Kentucky, like that of every other field 
in the United States, has not been ac- 
complished without a number of un- 
fortunate misunderstandings between 
the owners and their employees. During 
the early years of this industry in Ken- 
tucky, the mines were so largely op- 
erated by unorganized native labor that 
there was really little cause and no op- 
portunity for concerted action on the 
part of labor. The general conditions 
were all that could be expected at the 
time, and there was little dissatisfaction. 
Shortly following the coming of the 
paid union worker and agitator and 
their attempts to organize the miners, 
especially in the western field, there de- 
veloped the first strikes. One of the 
earliest and most notable of these was 
the strike of 1886-87 caused by demands 
of the miners for the appointment of 
check weighmen, i. e., a person to repre- 

sent them and paid by them to weigh 
their coal. 48 

In 1889 there was a three months' 
strike in the Jellico region which was 
chiefly responsible for the year's short- 
age. Estimates received from the mine 
operators placed the loss due to the 
strike at not less than 1,000,000 bushels 49 
or 60,800 tons. This, with the mild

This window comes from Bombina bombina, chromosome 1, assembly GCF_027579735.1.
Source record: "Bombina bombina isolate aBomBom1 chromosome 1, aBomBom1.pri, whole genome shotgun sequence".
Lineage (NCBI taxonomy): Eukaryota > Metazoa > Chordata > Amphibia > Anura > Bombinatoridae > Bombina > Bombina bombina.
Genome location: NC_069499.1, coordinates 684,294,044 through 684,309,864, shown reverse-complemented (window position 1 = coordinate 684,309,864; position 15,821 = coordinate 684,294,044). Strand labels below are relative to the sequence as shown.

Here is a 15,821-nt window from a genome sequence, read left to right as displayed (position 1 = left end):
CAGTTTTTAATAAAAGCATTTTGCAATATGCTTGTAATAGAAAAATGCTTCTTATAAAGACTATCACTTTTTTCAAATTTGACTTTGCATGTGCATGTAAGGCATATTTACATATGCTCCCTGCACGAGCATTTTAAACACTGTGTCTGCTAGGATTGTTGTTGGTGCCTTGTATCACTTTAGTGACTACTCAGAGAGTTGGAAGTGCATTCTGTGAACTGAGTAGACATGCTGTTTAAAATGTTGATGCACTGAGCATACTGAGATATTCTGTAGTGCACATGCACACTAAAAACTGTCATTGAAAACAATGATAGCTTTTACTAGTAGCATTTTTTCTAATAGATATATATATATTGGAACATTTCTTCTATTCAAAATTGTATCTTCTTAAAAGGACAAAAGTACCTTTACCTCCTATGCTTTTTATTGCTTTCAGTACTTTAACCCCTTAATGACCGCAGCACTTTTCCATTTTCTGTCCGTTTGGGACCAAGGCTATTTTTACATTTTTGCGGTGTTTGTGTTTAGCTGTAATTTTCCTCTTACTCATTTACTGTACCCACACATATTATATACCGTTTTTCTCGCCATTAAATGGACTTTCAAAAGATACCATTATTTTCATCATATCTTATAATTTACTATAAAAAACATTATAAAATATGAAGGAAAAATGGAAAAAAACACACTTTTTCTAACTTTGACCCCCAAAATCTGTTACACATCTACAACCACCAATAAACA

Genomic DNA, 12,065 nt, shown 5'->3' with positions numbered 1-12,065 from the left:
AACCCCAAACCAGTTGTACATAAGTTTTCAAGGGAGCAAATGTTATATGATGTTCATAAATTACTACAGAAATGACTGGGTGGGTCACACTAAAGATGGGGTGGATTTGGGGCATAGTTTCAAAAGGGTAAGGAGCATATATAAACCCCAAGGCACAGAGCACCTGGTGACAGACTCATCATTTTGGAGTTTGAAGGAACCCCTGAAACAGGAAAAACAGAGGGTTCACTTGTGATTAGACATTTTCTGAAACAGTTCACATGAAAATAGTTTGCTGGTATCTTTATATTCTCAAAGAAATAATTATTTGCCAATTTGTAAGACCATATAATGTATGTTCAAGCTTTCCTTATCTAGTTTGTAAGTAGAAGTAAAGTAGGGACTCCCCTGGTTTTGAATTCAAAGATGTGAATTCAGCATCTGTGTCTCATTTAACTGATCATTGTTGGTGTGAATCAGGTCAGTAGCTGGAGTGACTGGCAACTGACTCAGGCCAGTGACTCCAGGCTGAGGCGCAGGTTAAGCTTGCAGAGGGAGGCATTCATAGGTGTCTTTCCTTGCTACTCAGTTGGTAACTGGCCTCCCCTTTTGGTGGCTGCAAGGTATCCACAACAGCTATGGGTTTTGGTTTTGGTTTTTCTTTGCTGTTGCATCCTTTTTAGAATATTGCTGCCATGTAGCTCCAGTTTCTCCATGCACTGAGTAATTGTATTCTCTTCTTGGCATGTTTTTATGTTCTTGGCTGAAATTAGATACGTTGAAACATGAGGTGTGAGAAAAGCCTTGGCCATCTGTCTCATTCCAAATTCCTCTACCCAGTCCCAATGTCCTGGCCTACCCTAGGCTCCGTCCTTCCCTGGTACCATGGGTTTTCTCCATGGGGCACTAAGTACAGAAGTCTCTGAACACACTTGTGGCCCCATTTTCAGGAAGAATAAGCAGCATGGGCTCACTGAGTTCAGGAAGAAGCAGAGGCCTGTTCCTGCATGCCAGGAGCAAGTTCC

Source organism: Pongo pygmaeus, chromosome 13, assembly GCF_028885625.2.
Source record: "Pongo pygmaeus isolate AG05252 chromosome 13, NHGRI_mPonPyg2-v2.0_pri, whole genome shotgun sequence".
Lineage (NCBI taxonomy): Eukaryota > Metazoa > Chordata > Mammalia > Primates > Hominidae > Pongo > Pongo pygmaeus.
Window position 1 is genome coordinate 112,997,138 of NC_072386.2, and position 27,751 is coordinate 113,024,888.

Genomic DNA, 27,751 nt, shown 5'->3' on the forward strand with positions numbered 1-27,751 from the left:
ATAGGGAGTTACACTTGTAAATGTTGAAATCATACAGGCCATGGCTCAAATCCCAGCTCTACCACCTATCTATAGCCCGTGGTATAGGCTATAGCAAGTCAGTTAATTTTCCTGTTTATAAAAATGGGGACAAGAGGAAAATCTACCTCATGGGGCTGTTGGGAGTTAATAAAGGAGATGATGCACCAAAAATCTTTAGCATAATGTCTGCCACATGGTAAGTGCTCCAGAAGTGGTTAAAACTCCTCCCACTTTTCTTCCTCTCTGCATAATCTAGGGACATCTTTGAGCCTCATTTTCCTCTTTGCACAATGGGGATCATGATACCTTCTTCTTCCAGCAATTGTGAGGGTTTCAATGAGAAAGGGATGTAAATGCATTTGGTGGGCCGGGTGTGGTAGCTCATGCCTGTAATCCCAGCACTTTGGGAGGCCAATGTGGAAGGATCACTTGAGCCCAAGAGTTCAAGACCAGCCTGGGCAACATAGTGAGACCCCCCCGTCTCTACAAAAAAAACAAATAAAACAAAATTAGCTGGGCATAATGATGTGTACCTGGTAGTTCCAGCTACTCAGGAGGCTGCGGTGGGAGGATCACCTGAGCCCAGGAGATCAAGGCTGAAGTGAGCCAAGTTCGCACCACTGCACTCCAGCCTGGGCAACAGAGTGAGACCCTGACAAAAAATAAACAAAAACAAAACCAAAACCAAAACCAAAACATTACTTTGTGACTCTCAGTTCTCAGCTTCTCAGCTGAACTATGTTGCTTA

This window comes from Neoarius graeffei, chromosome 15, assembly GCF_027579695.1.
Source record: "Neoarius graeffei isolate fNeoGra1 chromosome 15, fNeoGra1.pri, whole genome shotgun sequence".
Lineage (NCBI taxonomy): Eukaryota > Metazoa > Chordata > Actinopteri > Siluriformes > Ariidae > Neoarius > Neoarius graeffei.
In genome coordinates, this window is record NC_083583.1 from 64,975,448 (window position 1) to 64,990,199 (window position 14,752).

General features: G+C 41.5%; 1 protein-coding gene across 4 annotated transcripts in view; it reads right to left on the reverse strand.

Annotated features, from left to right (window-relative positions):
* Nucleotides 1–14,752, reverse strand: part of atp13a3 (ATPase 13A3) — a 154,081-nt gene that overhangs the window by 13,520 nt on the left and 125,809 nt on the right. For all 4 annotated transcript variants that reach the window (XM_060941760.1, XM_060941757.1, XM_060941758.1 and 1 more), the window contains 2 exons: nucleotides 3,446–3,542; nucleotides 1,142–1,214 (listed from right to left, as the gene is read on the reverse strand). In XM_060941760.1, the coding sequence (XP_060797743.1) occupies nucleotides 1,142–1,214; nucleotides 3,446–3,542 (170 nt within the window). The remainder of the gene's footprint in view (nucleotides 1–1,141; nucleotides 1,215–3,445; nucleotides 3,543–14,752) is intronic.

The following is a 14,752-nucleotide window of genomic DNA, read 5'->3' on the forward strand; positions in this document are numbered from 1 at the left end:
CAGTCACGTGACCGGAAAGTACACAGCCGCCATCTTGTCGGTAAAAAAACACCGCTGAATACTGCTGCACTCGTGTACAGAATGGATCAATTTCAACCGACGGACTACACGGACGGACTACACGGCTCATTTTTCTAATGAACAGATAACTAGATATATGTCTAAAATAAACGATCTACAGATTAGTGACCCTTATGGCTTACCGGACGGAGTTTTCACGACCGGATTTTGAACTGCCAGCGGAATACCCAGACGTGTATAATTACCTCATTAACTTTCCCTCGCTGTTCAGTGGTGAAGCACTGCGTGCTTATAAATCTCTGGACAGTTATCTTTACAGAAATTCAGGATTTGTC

winter, caused the coal production of 
Kentucky for the year 1889 to fall be- 
low that of 1888, when the production 
in the State was 2,570,000 tons. The 
production for 1889 was 2,399,755 tons. 
Eight years later, 1897, Whitley County 
fell from the second to fifth place in the 
line of production due to an extended 
strike in the Jellico district. 50 

Small or localized disturbances have 
been experienced at different times in 
the western Kentucky coal field from this 
date on, but nothing approaching a large 
tie-up of the industry occurred until a 
drivers' strike started at Central City 
in April of 1920. In the confusion which 
followed the general walkout, other 
mines became more or less involved, and 
for a time the situation appeared very 
threatening, but was finally settled at 
the end of six weeks, not, however, with- 
out a considerable loss in production. 

During the past eighteen months prob- 
ably the most severe labor disturbance 
that has ever affected the coal industry 
of Kentucky occurred in the Tug Fork 
section of Pike County, Kentucky, and 
Mingo County, "West Va., centering 
about Williamson, Chattaroy, and 

■"Third Annual Report, Kentucky Inspector 
of Mines. 1886. Norwood, p. 11. 

49 Sixth Annual Report, Ky. State Inspector 
of Mines, 1889, p. 9.